Tuesday, February 15, 2011

The Fall of the Muse

In today's world, we read with interest and curiosity about the escapades of young, gorgeous, high-profile women. We elevate to celebrity those beautiful and talented but flawed women and then cast them down. We cluck and carry on about all the news space devoted to them and we treat all of it as recent phenomenon. Not so. Consider Evelyn Nesbit. (1884-1967)

Nesbit was an artist model and muse. By all accounts, she was an exceptionally beautiful young woman and the sole support of her family. She first came to notice as the model for Charles Dana Gibson's "Gibson Girl."

For 20 years the Gibson girl epitomized beauty and grace. From the late 19th to the early 20th century her image was merchandised on everything from cups and saucers to umbrella stands. Women strove for the "Gibson Girl" look.

Today, Nesbit would be a supermodel. She even commanded modeling fees equivalent to about $200/half day and $400/ full day.

Like today, all that came to an end for Nesbit at a young age. (She was 21) Her husband shot and killed the man who was her ex-lover. The newspapers ran sensationalized and often fictionalized stories
about her even though she had nothing to do with the murder. It would create much curiosity and interest in her - until the next scandal came along. (Think of the movie, "Chicago.)

What is it about our regard for women? We have many ill-behaved, naughty male actors and sports figures. Yet, once they get sober or stop the behavior, we accept them. Why isn't it the same for most women?

Nesbit said that her dead lover was lucky. He died in the middle of his career as a very successful architect while she lived the rest of her life remembered only for the sensational murder. As a biographer wrote of Nesbit, "Her celebrity lasted from ages 14 to 21 and her entire life was defined by that period."


  1. I know what you mean. Perhaps we forgive men because "boys will be boys?" Maybe it's because we judge women more as "good girl" or "bad girl." Whatever it is, it doesn't seem fair. Nancy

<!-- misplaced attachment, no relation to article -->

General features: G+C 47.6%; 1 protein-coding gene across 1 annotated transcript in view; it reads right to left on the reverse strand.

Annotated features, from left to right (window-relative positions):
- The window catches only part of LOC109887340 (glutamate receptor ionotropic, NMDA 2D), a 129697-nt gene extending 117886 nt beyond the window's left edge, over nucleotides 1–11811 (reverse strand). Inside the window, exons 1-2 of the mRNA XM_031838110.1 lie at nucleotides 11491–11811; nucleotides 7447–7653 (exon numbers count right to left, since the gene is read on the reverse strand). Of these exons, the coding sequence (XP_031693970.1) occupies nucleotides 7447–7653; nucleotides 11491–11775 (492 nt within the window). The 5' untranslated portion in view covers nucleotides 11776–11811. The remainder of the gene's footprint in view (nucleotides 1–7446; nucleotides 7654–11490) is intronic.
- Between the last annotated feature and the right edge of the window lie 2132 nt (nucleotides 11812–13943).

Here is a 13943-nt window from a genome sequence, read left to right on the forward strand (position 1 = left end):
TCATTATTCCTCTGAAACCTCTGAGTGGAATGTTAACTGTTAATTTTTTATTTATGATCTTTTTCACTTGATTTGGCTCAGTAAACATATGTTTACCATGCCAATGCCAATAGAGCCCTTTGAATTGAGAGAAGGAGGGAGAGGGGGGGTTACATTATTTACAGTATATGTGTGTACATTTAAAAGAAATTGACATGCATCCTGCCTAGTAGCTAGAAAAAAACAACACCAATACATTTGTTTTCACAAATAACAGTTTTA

2. The old double standard is still alive and well. Women are expected to be "nicer". It starts at a very young age. Little girls are supposed to quietly play with their dolls, while the boys are boistrous and rowdy. I like to think it's getting better, slowly. sz

  3. Yes a double standard...

    But then again, there was a triangle of persons involved. One ended up dead (albeit, in the midst of his career), the other, exchanged her fame for notoriety. The third, her husband? What happened to him?
    My next question would have to be: How is it that the dead man, the "ex" became a re-invested party, within her circles?

    Now today, in this day and age, I would immediately think, "Oh I get it, she was the sole provider for her family... maybe she was bitter that her husband didn't provide for her family, so she had an affair with her 'ex'" which would then bring him up close and personal and within her circle; perhaps not really in an 'ex' status after all. As an 'ex,' one would think he'd be long gone, nowhere to be seen; an 'ex' is an'ex' is an 'ex'.... until rekindled. Human nature doesn't change all that much over the ages.

    Perhaps, in the end they both DID suffer, he lost his life, she lost her livlihood. Hard to say, when we don't have all the facts.

    On thing I have learned over the years, is that even when girls are supposed to sit quietly and play with their dolls, they listen and they learn, and their dolls? Their dolls play out those fantasies....

  4. To Anon:

    You can read a synopsis of the book of her life at:

    That might explain in more depth what happened than I can answer here. However, the details of the motivations to murder were not so much what I was referring to.

    My interest was in pointing out how little compassion and forgiveness the public has in their judgment of women even today.

    Over one hundred years later, we watch while young women ruin their careers because the public won't let them make mistakes and forgive them. We may have cut women free of corsets but we still don't give them the freedom to make the same mistakes as men.